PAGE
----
Could breastfeeding an infant for at least six months have an added benefit for Mom? Could it actual reduce heart disease? That’s what researchers at the University of Pittsburgh tried to figure out. They enrolled 678 women in Michigan who were pregnant between 1998 and 2004. They then followed up about 11 years later and measure the women’s blood pressure, cholesterol and triglycerides. They also measure the diameter and thickness of the carotid artery using a test that predicts heart disease risk.  The women who breastfed for six months or more had higher levels of HDL (aka the good cholesterol), lower triglycerides as well as a healthier carotid artery thickness versus the women who had never breastfed.

Why might that be?

Breastfeeding might or might not reduce Mom’s risk for heart disease later in life.

The truth is we really don’t know, says Dr. Vivek Goswami, a cardiologist at Austin Heart and Heart Hospital of Austin. More research needs to be done and this study was a poster presentation at the American College of Cardiology’s 67th Annual Scientific Session earlier this month, rather than being something that had been peer reviewed and accepted into a medical journal.

Goswami likens it to the way some researchers have found that breastfeeding leads to more intelligent children. Is it the breastfeeding? Or is it that the moms who breastfeed tend to be healthier, have better nutrition, exercise more, have more access to education, are in a different socioeconomic group than moms who don’t? That we don’t know.

What we do know is that women die of heart disease more than any other disease.

Goswami says rather than worry about this study and whether or not it’s the breastfeeding that is lowering the risk or something else, women should know the risk factors for heart disease:

Family history of heart disease.High blood pressure.High cholesterol.High alcohol use.Unhealthy eating.Smoking.DiabetesOverweight.Inactivity.bstructive Sleep Apnea.Erectile Disfunction (clearly men only).Abnormal carotid artery thickness.

They also should know that about 80 percent of heart disease is preventable through exercising at least 30 minutes a day with aerobic exercise, eating healthfully and avoiding the risk factors you know you can avoid such as smoking and alcohol, he says.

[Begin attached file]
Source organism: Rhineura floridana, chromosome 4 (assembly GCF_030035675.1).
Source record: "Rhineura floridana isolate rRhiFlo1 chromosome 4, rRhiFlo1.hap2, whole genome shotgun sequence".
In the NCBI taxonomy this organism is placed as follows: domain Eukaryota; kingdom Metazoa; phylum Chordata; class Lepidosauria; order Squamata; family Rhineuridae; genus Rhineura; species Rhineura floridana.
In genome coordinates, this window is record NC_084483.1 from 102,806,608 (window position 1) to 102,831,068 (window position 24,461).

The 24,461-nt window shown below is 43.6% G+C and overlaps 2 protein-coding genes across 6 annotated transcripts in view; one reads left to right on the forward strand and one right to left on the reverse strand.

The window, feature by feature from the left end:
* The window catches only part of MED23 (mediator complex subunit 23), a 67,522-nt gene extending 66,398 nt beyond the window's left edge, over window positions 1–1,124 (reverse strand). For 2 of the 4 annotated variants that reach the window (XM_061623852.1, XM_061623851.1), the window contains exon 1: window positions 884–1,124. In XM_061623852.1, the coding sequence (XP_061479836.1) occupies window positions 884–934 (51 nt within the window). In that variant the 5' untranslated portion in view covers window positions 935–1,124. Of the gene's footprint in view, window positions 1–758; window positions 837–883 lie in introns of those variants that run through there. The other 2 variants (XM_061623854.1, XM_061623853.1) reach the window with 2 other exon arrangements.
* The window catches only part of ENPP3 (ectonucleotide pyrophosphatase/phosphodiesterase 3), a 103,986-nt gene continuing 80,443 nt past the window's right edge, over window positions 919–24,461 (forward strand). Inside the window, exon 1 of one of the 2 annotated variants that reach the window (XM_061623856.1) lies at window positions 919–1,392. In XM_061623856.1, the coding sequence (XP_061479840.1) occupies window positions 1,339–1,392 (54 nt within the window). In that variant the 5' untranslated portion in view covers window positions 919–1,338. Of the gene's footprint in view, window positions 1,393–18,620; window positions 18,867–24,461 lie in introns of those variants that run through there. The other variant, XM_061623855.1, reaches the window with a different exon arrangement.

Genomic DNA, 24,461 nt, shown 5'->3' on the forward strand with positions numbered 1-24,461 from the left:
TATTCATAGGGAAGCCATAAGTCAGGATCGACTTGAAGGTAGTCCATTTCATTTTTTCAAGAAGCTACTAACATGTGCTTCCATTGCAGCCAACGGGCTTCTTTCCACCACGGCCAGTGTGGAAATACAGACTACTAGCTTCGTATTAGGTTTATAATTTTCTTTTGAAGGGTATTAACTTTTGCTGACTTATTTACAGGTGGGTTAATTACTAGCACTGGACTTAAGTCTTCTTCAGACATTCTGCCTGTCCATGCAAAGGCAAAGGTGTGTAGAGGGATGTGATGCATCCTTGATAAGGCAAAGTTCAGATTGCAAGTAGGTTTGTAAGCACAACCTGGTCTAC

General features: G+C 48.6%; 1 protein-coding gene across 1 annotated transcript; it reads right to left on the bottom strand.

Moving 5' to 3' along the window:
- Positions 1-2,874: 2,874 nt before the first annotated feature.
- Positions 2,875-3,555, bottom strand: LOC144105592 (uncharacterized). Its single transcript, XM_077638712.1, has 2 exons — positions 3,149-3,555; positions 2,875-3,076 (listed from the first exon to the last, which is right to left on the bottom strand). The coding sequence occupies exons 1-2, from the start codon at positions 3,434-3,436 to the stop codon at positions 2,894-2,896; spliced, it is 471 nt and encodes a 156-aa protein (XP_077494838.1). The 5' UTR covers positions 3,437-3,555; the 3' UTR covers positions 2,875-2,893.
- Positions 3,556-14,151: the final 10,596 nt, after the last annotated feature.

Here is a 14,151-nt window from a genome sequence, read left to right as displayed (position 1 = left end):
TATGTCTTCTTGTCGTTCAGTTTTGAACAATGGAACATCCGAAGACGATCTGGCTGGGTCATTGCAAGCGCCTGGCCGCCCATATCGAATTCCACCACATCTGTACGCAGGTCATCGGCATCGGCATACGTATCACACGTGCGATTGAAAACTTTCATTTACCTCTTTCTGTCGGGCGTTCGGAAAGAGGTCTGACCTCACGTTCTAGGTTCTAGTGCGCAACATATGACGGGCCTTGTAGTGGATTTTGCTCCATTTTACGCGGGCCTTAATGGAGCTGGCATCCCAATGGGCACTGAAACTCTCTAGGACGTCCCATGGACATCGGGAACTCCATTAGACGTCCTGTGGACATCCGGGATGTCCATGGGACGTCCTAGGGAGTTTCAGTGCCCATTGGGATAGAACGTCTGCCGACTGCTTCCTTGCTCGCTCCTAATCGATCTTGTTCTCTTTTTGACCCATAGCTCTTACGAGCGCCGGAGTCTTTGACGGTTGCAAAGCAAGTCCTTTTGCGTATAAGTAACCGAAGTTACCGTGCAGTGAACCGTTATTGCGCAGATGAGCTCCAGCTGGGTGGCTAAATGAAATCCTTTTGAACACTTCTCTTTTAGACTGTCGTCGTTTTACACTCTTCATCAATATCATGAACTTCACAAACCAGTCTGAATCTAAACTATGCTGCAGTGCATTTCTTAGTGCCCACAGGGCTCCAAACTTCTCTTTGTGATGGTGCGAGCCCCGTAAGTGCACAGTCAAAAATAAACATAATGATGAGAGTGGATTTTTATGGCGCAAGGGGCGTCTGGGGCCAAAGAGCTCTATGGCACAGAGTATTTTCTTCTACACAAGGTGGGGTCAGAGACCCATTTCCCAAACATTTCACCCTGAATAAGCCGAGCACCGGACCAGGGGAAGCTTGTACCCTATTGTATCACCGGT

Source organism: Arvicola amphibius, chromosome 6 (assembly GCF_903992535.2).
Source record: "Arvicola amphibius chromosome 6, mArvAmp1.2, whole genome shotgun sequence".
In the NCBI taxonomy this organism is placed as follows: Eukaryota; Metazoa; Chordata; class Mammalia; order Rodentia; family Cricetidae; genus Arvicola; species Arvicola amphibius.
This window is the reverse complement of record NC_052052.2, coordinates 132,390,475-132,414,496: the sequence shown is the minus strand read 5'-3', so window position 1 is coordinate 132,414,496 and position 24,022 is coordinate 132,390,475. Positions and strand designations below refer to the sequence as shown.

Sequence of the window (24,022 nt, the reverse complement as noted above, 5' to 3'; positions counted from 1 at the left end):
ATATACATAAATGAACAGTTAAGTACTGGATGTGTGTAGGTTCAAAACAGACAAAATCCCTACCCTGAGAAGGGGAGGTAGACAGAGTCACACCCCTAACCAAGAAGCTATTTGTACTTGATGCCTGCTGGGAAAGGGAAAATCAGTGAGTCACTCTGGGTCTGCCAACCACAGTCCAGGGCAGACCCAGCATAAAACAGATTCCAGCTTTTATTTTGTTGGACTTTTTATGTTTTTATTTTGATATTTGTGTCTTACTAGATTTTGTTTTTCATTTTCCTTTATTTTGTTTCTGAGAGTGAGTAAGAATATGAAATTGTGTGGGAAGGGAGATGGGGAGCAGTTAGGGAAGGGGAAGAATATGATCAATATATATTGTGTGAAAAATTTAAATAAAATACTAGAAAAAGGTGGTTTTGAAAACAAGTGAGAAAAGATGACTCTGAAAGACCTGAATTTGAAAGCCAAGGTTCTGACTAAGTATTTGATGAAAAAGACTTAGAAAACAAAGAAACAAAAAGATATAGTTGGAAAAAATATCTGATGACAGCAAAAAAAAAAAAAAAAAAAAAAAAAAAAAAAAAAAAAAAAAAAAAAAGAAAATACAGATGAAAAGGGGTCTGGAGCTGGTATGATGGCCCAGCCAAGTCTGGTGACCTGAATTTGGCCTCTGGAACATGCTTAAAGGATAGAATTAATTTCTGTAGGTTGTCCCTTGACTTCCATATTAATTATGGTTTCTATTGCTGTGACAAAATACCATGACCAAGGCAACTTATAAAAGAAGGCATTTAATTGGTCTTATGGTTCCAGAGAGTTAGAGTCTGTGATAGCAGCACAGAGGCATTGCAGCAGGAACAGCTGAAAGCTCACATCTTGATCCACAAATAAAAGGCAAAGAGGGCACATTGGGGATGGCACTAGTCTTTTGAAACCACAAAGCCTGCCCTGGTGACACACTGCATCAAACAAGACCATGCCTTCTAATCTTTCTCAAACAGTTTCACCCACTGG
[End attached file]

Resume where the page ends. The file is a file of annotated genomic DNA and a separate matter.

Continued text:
Goswami would like women (and men, too) to do some preventative testings much like they might do a colonoscopy or a mammogram. He recommends the Heart Saver CT, which looks at the carotid artery. Sometimes insurance pays for it, but if not, it’s about a $99 test and it gives you a score that tells you how well you are doing compared with another person in your age range. Goswami says often people think that just checking your blood pressure or cholesterol is enough of a way to predict future heart disease, but he says about 75 percent of the people who have a heart attack have had a normal cholesterol range.

Women ages 45-70; men ages 40-65 with one or more risk factor can make an appointment for one at Heart Hospital of Austin, or if you are outside those age ranges and don’t have a risk factor, you can still get one, but you need a written referral from your doctor.

All the CTs get read by a cardiologist and sent to the patient’s doctor as follow up.


Pregnancy can tell us a lot about future heart disease, though.  Sometimes blood pressure or blood sugars will be elevated, which could be a foreshadowing or early warning sign that you are predisposed to have heart disease or diabetes later in life, Goswami says.

It’s also a time where there is more blood volume your heart is pumping, which could put you at risk for a blood clot or a coronary artery dissection or other heart-related problems.